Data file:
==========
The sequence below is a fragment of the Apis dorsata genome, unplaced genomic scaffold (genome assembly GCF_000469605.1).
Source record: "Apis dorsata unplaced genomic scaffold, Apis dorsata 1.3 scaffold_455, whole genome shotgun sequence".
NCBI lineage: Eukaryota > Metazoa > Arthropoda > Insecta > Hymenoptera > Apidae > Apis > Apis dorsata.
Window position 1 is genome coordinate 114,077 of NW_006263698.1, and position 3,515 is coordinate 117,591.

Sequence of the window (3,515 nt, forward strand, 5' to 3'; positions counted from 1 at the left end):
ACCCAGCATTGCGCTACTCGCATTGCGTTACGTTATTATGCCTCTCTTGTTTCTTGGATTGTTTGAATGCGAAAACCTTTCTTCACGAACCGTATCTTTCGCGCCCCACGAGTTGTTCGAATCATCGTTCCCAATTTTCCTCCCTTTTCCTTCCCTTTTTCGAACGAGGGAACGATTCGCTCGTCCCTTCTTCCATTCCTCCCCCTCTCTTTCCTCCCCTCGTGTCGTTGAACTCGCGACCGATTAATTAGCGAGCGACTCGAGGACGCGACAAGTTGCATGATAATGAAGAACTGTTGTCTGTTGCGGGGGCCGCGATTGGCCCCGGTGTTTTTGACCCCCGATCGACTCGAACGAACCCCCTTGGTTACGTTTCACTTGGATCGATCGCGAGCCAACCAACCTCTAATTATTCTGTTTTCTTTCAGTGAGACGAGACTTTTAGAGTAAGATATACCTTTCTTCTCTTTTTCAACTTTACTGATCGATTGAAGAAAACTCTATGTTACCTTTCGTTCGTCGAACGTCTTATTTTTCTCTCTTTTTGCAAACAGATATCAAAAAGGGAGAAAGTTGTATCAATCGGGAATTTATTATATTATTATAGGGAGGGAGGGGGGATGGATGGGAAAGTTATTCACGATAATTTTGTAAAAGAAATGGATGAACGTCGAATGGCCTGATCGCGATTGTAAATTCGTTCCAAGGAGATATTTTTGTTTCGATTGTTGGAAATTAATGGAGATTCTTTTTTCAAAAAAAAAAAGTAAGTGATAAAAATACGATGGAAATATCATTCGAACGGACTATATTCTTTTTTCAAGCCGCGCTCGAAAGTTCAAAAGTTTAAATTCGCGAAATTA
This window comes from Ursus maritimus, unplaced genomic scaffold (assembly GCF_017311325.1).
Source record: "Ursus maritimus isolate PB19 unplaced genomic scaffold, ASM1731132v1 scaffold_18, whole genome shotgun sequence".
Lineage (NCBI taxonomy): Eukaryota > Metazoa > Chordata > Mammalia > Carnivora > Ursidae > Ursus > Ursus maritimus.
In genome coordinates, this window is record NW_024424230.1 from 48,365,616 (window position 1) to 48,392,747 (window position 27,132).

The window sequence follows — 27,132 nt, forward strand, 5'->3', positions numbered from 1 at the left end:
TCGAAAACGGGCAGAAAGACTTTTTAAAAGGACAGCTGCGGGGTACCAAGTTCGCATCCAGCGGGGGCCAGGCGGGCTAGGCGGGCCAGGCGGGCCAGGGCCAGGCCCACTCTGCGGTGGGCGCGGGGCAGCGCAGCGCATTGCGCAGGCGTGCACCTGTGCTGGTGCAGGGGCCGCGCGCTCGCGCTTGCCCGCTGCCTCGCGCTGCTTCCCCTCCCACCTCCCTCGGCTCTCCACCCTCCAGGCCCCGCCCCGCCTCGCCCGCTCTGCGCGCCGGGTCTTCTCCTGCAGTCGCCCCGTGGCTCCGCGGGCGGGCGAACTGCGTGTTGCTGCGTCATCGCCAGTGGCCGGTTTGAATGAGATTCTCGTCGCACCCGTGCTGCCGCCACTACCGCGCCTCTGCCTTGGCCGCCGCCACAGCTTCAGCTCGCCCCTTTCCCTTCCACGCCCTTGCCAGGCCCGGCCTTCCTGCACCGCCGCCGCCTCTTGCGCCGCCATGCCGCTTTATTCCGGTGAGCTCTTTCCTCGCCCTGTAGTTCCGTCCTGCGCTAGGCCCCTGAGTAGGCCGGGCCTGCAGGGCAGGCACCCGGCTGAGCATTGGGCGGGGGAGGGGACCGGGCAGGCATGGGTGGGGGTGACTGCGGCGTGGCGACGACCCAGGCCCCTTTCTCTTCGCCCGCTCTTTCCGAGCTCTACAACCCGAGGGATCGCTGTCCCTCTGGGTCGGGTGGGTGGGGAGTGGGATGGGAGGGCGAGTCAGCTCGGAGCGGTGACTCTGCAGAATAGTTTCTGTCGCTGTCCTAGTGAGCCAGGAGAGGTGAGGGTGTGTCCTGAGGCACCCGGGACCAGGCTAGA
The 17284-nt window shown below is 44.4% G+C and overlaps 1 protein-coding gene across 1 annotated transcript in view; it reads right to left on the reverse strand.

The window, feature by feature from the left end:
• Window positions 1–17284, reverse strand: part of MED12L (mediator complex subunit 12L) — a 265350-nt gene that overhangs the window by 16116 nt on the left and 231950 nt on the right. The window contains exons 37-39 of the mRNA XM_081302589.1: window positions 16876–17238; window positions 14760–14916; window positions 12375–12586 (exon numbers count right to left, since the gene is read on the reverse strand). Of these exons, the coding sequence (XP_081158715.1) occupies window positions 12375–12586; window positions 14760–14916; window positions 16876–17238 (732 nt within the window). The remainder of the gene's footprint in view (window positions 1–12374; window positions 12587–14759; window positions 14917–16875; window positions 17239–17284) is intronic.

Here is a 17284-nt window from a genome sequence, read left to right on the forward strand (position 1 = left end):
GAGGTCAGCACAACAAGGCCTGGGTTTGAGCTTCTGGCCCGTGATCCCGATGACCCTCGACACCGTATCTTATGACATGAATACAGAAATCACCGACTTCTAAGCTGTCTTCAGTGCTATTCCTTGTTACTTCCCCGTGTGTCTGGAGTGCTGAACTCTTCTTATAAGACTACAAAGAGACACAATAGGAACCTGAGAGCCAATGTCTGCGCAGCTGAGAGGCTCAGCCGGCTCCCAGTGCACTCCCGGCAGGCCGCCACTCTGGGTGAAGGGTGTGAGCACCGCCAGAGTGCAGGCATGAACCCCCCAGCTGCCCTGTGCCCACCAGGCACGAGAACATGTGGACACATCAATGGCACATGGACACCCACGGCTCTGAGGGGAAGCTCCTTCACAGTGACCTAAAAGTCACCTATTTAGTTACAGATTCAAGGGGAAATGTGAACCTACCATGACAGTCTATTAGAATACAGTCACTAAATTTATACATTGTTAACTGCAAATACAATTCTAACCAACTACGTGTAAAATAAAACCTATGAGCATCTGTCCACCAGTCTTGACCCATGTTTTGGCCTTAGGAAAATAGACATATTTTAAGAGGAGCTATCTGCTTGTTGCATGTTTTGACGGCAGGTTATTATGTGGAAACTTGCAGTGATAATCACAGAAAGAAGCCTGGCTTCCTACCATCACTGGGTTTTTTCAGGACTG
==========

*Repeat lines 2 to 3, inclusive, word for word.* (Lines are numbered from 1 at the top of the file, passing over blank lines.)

Source record: "Apis dorsata unplaced genomic scaffold, Apis dorsata 1.3 scaffold_455, whole genome shotgun sequence".
NCBI lineage: Eukaryota > Metazoa > Arthropoda > Insecta > Hymenoptera > Apidae > Apis > Apis dorsata.